Women, Mid-Career Cardiologists Most Likely to Report Symptoms of Burnout

More than one of three cardiologists in the U.S. report feeling burned out, according to results of an ACC survey presented March 28 in a Featured Clinical Research session during ACC.20/WCC.

Laxmi Mehta, MD, FACC, et al., sought to measure how common stress and burnout are among cardiologists, explore whether certain cardiologists are more likely to experience symptoms and identify what might be exacerbating these feelings. The researchers surveyed 19,348 cardiologists, fellows-in-training and cardiovascular team members via email.

Results showed that of the 2,025 cardiologists who responded to the survey (1,652 men, 362 women, 11 declined), 35.4% reported burnout and 43.9% said they were stressed. It was up to respondents to define what “burnout” meant to them, but they were given prompts to assess the degree to which they felt overloaded. Of those who reported burnout, 23.9% said they were experiencing one or more symptoms, such as emotional exhaustion, 9.9% said they had chronic symptoms of burnout and 1.6% said they felt completely burned out to the point of needing to seek outside help.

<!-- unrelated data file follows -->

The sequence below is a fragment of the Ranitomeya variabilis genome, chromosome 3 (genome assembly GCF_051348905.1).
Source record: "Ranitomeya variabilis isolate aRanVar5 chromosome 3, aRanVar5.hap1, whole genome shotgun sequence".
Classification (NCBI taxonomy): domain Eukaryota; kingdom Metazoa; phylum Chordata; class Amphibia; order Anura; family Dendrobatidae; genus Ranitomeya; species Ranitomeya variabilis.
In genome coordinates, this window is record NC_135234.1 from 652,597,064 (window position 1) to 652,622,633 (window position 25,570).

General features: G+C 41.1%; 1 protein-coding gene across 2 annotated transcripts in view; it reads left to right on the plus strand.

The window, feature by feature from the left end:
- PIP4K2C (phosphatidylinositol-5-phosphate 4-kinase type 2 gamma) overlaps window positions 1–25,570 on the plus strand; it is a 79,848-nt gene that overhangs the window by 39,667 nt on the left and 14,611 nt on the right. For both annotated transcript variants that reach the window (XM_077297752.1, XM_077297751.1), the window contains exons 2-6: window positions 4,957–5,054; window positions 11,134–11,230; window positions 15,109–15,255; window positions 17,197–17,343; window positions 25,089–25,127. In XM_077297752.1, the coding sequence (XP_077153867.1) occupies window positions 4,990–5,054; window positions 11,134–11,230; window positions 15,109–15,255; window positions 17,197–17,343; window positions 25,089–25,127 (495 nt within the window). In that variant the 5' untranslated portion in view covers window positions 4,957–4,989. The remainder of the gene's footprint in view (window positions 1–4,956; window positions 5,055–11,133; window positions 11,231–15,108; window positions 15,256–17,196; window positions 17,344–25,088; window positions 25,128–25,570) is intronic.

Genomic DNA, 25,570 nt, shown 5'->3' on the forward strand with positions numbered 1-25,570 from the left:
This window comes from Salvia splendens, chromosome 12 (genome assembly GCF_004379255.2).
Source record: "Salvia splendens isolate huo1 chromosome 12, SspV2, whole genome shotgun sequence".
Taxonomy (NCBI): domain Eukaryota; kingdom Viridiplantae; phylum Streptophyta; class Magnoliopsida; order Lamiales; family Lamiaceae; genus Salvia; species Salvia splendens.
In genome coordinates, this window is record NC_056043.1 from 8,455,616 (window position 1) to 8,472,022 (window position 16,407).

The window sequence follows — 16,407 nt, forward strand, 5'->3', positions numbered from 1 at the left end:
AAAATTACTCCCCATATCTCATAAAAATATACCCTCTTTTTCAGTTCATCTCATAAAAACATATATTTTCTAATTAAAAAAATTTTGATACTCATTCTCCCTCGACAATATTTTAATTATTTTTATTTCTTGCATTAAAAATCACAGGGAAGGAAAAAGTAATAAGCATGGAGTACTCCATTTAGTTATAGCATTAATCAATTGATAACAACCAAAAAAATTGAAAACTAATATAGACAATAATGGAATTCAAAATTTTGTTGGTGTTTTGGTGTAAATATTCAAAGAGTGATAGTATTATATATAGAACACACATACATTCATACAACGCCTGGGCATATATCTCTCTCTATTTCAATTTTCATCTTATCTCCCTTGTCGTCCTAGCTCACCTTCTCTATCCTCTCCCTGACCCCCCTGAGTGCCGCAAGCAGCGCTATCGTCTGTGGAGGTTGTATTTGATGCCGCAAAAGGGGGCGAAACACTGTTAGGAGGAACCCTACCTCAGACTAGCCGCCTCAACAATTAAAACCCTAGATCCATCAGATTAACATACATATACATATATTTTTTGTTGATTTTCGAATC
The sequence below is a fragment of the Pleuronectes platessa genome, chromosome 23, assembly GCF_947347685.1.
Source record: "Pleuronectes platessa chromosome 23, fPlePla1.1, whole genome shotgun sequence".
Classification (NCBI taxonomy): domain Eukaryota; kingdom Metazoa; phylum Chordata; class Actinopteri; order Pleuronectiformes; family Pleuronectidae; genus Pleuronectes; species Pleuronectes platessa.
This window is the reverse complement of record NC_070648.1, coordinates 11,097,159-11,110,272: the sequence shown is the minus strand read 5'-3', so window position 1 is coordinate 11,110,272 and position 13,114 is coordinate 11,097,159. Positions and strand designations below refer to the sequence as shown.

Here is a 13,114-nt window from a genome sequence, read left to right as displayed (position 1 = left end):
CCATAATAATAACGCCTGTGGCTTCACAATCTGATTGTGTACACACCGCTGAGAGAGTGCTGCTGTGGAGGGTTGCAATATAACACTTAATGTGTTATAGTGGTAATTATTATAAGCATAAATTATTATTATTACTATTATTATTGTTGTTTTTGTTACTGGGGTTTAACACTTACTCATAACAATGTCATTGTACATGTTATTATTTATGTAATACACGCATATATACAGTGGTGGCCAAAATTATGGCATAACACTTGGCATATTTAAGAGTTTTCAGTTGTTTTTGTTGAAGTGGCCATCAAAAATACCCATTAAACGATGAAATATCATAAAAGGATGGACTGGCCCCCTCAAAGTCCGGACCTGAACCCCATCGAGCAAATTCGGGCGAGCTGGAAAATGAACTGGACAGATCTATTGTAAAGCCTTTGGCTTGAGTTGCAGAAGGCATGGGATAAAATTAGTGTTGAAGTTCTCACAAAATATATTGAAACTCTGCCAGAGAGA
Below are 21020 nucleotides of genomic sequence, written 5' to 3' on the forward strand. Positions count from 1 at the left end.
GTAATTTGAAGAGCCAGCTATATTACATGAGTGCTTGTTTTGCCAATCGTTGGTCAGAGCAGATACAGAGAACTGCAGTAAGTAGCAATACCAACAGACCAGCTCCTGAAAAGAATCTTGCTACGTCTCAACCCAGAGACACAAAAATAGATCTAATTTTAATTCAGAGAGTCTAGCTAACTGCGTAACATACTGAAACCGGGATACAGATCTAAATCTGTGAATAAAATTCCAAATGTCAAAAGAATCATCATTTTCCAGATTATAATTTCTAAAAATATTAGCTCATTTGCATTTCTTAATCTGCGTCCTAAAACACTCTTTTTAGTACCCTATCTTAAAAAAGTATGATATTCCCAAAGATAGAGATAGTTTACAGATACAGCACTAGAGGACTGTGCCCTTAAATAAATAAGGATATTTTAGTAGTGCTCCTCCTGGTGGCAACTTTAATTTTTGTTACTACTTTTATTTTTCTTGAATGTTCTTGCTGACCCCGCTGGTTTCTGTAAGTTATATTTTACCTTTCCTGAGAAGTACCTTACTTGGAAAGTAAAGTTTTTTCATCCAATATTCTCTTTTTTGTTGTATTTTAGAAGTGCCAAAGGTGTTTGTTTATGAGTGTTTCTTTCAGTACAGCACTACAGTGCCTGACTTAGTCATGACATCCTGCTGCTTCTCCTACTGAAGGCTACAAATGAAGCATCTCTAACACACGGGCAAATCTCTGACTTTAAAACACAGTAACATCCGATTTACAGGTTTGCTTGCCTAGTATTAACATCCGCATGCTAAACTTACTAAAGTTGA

Mid-career cardiologists who had between eight and 21 years of experience most often reported being burnt out (45.3%) when compared with early or late-career cardiologists (35.4% and 31.5%, respectively). Burnout was also more common in women than men (45.3% and 33.5% respectively).

Researchers also found that the number of hours cardiologists work each week was directly associated with burnout. Those working more than 60 hours a week reported higher rates of exhaustion and other symptoms of burnout (41.5%), followed by those working 40-60 hours a week (29.5%). Cardiologists who worked less than 40 hours a week were least likely to experience symptoms of burnout (17.9%).

The results showed that cardiologists who are burned out and stressed were more likely to have a hectic work environment, lack of control over workload, insufficient time for documentation and higher electronic medical record usage at home. Cardiologists who felt burned out more frequently spent less than an hour a week on personal time.

“Cardiology remains a highly desirable medical specialty to pursue, but adverse work environments are consistently associated with burnout,” says Mehta. “We need to remember work-life balance is important and to take care of our patients and ourselves.”

The authors of this study plan to examine how stress and burnout affect the entire care team and identify factors that can predict burnout.

Clinical Topics: Congenital Heart Disease and Pediatric Cardiology, Diabetes and Cardiometabolic Disease, Dyslipidemia, Heart Failure and Cardiomyopathies, Prevention, Congenital Heart Disease, CHD and Pediatrics and Prevention, Acute Heart Failure, Stress

Keywords: ACC Annual Scientific Session, acc20, Burnout, Professional, Medical Errors, Heart Defects, Congenital, Dyslipidemias, Heart Failure


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